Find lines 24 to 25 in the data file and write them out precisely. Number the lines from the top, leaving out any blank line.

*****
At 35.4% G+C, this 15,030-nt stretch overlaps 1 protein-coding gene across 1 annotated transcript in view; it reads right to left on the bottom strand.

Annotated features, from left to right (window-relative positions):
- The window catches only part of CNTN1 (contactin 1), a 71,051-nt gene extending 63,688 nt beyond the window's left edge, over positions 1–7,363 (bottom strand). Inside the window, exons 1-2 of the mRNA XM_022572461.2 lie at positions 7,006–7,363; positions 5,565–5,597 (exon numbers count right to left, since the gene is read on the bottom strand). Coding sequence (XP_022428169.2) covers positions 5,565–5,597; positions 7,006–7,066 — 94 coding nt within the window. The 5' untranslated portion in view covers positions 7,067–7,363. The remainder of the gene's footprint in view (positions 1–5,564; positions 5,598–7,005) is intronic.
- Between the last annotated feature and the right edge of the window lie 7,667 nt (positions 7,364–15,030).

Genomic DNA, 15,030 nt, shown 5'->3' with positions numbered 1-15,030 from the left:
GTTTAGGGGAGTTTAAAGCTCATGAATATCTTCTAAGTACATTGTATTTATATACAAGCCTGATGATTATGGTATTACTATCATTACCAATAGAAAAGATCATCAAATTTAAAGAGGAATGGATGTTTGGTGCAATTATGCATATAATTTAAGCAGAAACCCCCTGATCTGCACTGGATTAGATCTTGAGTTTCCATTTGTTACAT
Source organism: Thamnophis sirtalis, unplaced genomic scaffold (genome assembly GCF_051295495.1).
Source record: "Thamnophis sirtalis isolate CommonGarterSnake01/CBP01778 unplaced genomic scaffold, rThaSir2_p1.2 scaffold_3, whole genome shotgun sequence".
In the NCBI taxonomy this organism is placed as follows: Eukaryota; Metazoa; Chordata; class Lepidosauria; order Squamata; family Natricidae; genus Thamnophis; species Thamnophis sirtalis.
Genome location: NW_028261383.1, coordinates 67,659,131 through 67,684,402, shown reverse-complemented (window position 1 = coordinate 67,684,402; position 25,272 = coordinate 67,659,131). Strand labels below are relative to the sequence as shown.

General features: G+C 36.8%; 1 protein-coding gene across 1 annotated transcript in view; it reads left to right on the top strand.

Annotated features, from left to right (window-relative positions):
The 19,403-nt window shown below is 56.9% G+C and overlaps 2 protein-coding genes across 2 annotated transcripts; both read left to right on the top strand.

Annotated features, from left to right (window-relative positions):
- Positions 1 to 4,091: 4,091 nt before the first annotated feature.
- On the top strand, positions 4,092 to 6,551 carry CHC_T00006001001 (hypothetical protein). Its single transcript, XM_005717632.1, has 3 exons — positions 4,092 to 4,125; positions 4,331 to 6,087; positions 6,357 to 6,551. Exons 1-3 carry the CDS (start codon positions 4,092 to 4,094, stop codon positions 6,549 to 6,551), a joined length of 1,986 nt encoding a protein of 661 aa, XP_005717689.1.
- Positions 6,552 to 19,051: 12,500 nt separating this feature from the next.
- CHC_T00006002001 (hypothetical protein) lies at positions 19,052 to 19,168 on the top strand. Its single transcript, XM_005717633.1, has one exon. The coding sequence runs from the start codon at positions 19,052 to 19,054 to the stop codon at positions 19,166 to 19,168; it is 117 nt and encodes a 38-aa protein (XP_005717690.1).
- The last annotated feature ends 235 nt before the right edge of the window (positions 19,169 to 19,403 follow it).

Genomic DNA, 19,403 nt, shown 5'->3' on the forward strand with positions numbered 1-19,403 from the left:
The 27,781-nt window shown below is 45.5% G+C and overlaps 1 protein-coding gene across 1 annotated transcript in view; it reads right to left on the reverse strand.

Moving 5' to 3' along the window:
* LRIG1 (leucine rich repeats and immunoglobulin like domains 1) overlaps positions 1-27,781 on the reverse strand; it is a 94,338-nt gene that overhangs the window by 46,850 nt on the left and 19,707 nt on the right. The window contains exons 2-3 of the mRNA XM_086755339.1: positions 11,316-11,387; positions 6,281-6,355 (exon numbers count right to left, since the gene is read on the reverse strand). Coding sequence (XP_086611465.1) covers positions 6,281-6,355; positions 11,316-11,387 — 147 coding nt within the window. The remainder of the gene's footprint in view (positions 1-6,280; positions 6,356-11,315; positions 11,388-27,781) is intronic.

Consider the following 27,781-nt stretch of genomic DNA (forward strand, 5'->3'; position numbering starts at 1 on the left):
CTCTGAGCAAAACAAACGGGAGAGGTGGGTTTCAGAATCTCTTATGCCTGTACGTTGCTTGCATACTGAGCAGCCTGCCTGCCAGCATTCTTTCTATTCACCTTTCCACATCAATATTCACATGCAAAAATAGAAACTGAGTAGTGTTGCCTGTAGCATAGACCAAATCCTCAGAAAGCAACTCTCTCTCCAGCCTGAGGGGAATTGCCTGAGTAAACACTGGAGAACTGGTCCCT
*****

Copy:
Consider the following 27,781-nt stretch of genomic DNA (forward strand, 5'->3'; position numbering starts at 1 on the left):
CTCTGAGCAAAACAAACGGGAGAGGTGGGTTTCAGAATCTCTTATGCCTGTACGTTGCTTGCATACTGAGCAGCCTGCCTGCCAGCATTCTTTCTATTCACCTTTCCACATCAATATTCACATGCAAAAATAGAAACTGAGTAGTGTTGCCTGTAGCATAGACCAAATCCTCAGAAAGCAACTCTCTCTCCAGCCTGAGGGGAATTGCCTGAGTAAACACTGGAGAACTGGTCCCT